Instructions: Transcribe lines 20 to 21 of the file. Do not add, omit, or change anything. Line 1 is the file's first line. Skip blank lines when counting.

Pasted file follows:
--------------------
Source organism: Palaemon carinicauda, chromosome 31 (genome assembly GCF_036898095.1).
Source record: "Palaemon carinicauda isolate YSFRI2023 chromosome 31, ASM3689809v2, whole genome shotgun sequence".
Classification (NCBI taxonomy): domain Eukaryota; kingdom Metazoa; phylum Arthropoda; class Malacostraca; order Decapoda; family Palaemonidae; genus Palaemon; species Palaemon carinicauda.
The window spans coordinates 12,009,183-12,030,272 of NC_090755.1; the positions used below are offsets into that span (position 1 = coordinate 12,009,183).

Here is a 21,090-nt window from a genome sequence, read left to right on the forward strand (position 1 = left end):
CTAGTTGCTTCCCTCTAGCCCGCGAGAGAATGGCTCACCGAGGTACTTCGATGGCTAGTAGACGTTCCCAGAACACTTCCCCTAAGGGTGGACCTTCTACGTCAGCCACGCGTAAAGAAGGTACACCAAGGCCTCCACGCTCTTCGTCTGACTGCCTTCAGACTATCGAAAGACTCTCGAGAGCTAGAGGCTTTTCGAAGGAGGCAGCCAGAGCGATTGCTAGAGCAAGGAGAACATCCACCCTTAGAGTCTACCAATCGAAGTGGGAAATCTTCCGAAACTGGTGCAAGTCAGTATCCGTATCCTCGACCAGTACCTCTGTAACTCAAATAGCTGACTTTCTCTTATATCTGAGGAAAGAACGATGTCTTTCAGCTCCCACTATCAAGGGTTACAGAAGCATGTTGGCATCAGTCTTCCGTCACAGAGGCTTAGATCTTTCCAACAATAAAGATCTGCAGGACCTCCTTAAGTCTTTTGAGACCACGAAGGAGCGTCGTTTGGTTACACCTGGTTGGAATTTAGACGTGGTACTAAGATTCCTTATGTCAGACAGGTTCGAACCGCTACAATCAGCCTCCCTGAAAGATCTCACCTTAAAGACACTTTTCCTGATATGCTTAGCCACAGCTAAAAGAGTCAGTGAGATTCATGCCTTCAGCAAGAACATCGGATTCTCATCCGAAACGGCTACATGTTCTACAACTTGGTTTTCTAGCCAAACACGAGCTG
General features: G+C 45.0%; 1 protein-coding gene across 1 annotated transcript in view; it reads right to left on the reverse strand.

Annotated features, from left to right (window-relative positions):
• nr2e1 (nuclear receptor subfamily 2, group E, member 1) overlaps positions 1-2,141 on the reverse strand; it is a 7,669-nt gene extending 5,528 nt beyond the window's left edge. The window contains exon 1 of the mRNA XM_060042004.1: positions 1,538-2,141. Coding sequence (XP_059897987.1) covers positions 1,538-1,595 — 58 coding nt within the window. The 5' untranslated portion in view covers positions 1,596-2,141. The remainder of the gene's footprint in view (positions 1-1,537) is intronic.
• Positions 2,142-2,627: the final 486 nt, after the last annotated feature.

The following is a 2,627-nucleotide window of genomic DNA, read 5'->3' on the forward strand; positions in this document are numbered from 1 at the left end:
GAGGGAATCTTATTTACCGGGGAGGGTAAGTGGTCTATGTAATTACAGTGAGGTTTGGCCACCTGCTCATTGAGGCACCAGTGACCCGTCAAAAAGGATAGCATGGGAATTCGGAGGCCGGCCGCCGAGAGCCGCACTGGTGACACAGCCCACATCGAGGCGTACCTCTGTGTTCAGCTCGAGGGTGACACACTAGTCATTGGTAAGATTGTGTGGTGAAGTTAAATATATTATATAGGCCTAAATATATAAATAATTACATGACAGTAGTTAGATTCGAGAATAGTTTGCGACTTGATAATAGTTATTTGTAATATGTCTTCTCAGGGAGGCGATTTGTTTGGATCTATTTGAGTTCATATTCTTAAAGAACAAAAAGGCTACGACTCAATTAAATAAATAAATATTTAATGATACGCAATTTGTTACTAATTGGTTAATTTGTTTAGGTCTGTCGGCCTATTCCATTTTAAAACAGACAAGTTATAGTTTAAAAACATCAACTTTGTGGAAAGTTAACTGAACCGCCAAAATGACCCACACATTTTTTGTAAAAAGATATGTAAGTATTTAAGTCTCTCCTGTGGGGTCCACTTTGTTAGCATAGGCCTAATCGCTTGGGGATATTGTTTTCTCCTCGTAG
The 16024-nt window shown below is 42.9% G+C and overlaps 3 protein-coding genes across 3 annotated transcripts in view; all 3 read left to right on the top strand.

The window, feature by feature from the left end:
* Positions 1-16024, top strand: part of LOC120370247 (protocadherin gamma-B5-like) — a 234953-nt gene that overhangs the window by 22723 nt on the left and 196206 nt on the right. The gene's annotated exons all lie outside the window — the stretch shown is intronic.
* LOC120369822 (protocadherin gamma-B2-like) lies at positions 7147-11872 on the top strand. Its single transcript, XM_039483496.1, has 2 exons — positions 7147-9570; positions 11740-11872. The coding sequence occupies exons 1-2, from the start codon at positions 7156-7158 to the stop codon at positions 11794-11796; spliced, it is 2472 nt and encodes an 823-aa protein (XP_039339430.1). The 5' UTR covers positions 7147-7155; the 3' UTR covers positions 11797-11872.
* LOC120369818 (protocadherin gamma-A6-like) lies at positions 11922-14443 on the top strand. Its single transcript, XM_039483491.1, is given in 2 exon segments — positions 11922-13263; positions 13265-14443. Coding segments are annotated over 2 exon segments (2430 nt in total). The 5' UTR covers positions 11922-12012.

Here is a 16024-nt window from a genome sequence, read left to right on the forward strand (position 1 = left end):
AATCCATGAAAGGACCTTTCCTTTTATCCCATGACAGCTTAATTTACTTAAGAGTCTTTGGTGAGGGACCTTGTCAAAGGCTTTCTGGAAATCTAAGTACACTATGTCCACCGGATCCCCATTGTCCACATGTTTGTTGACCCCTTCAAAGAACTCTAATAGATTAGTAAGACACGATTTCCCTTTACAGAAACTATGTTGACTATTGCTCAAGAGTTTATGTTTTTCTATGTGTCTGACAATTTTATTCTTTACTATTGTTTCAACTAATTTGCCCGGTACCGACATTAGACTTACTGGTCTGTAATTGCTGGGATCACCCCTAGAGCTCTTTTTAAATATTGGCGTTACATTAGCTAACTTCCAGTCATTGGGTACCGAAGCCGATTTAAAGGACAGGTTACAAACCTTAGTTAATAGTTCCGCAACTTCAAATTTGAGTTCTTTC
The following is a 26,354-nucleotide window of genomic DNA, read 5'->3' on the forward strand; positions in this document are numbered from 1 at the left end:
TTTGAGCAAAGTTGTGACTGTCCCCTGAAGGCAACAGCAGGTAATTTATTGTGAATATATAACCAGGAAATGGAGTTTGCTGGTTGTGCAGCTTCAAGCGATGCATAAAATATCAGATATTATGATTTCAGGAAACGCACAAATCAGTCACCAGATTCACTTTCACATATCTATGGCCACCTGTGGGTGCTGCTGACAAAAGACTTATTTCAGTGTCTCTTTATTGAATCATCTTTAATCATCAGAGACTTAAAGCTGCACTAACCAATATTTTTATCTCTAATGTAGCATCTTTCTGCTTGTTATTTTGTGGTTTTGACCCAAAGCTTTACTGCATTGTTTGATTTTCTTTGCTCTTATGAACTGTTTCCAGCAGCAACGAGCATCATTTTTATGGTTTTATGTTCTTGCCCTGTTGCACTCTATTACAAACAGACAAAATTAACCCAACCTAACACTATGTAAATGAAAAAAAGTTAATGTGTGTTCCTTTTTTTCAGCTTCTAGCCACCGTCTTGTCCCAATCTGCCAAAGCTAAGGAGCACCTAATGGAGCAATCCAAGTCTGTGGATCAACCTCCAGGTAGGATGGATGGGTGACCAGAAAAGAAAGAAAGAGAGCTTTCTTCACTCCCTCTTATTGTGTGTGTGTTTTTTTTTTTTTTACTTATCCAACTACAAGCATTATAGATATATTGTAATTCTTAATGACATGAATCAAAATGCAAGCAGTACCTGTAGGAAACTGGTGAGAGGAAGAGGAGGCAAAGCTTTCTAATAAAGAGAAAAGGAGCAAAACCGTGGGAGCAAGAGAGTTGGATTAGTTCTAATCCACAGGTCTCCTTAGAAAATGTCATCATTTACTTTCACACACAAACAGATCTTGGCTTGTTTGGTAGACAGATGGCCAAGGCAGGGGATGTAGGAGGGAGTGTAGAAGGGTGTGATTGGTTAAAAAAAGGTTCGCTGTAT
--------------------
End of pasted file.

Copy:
The following is a 26,354-nucleotide window of genomic DNA, read 5'->3' on the forward strand; positions in this document are numbered from 1 at the left end:
TTTGAGCAAAGTTGTGACTGTCCCCTGAAGGCAACAGCAGGTAATTTATTGTGAATATATAACCAGGAAATGGAGTTTGCTGGTTGTGCAGCTTCAAGCGATGCATAAAATATCAGATATTATGATTTCAGGAAACGCACAAATCAGTCACCAGATTCACTTTCACATATCTATGGCCACCTGTGGGTGCTGCTGACAAAAGACTTATTTCAGTGTCTCTTTATTGAATCATCTTTAATCATCAGAGACTTAAAGCTGCACTAACCAATATTTTTATCTCTAATGTAGCATCTTTCTGCTTGTTATTTTGTGGTTTTGACCCAAAGCTTTACTGCATTGTTTGATTTTCTTTGCTCTTATGAACTGTTTCCAGCAGCAACGAGCATCATTTTTATGGTTTTATGTTCTTGCCCTGTTGCACTCTATTACAAACAGACAAAATTAACCCAACCTAACACTATGTAAATGAAAAAAAGTTAATGTGTGTTCCTTTTTTTCAGCTTCTAGCCACCGTCTTGTCCCAATCTGCCAAAGCTAAGGAGCACCTAATGGAGCAATCCAAGTCTGTGGATCAACCTCCAGGTAGGATGGATGGGTGACCAGAAAAGAAAGAAAGAGAGCTTTCTTCACTCCCTCTTATTGTGTGTGTGTTTTTTTTTTTTTTACTTATCCAACTACAAGCATTATAGATATATTGTAATTCTTAATGACATGAATCAAAATGCAAGCAGTACCTGTAGGAAACTGGTGAGAGGAAGAGGAGGCAAAGCTTTCTAATAAAGAGAAAAGGAGCAAAACCGTGGGAGCAAGAGAGTTGGATTAGTTCTAATCCACAGGTCTCCTTAGAAAATGTCATCATTTACTTTCACACACAAACAGATCTTGGCTTGTTTGGTAGACAGATGGCCAAGGCAGGGGATGTAGGAGGGAGTGTAGAAGGGTGTGATTGGTTAAAAAAAGGTTCGCTGTAT